The value of soft influence was an unnamed model that nations like America utilized and prospered from, which the rest of the world noticed. South Korea ran with the soft power model and crafted it to suit the needs of their nation and improved it much like with the process of late industrialization that followed the Korean War. The South Korean government and Chaebols, a large industrial conglomerate, are rightfully invested in the entertainment industry for apparent economic and political reasons. Interestingly, from an economic standpoint the export of the content industry is a billion-dollar industry, in 2014 alone, it was worth 11.6 billion and has seen upwards to eight percent annual increase since 2011. The lower portions of the Korean economy are supported by the content industry, which increases the significance of Hallyu policy. The success of the Chaebols in general like, CJ Group, Lotte Corporations, and Samsung are matters of top priority for the South Korean government, since the few that remain since the 1997 Asian Financial Crisis control multiple industries and are critical for the nation’s economic and political prowess.
Politically, the South Korean government utilized the popularity of their culture to pull and maintain themselves in a middle power status. A middle power is a nation which is neither great nor small but can act as a stabilizer or scale-tipper on the world stage. The role of middle powers is crucial. if every nation on the world stage fell into two categories the international climate would be further divided. A balance is needed, which is where nations like South Korea steps in to act a stabilizer in the international community. Soft power secures and protects the South Korea’s position in the world as their nation is viewed as an integral part of the global community. The soft power that Korea utilizes is key in the international communities’ ability to assess Korea’s position as a stable middle power. The rising of Korea’s international profile allows for events like the G20 Seoul Summit to occur, the ability to act as a stable go-between for nations like the U.S. and other Eastern Asian countries, and a more secured nation.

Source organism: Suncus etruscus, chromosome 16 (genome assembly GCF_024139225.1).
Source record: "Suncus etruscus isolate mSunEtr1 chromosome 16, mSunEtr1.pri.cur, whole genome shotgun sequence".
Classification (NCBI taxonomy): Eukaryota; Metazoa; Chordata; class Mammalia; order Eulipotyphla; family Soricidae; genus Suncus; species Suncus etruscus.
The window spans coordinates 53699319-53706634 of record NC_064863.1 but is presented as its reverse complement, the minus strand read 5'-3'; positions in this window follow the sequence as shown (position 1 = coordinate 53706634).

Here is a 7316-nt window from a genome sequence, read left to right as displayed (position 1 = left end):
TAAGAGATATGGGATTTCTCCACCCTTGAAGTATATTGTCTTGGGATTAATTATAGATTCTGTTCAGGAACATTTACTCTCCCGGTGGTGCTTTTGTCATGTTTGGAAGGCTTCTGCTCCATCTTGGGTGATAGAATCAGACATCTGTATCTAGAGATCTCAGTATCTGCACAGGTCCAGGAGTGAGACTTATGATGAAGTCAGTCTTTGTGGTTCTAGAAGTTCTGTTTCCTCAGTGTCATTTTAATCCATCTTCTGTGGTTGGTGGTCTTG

Ultimately, when resources are limited alternatives become a necessity. In the case of South Korea matters like geographic position, and financial crisis act as limits, so they carved a stable position for themselves on the international stage with movies, music, and television shows. In an intertwined system, soft power worked as a catalyst. The cultural spread helps build the economy and an international profile. The financials and the profile combined aid in the security and scope of South Korea’s position in the international community. Films and movies like Midnight Runners, Strong Girl Bong-soon, A Taxi Cab and songs like Fake Love, Mr. Mr., Growl not only entertain Koreans and the rest of the world but serve a greater purpose for the nation of South Korea.
- Cha, Victor, and Marie DuMond . “The Korean Pivot, The Study of South Korea as a Global Power. Center for Strategic and International Studies,” 2017, The Korean Pivot, The Study of South Korea as a Global Power.
- “Industrializing Through Learning .” Asia’s next Giant: South Korea and Late Industrialization, by Alice H. Amsden, Oxford University Press, 1992, pp. 3–23.
- Jin, D. Y., & Yoon, T. J. (2017). “The Korean Wave: Retrospect and prospect: Introduction.” International Journal of Communication, vol. 11, 2017, pp. 2241-2249.
- Nye, Joseph S. “Preface.” Soft Power: the Means to Success in World Politics, PublicAffairs, 2004, pp. 4–8.
- Roll, Martin. “Korean Wave (Hallyu) – Rise of Korea’s Cultural Economy & Pop Culture.” Martin Roll Business & Brand Leadership, 9 Aug. 2018.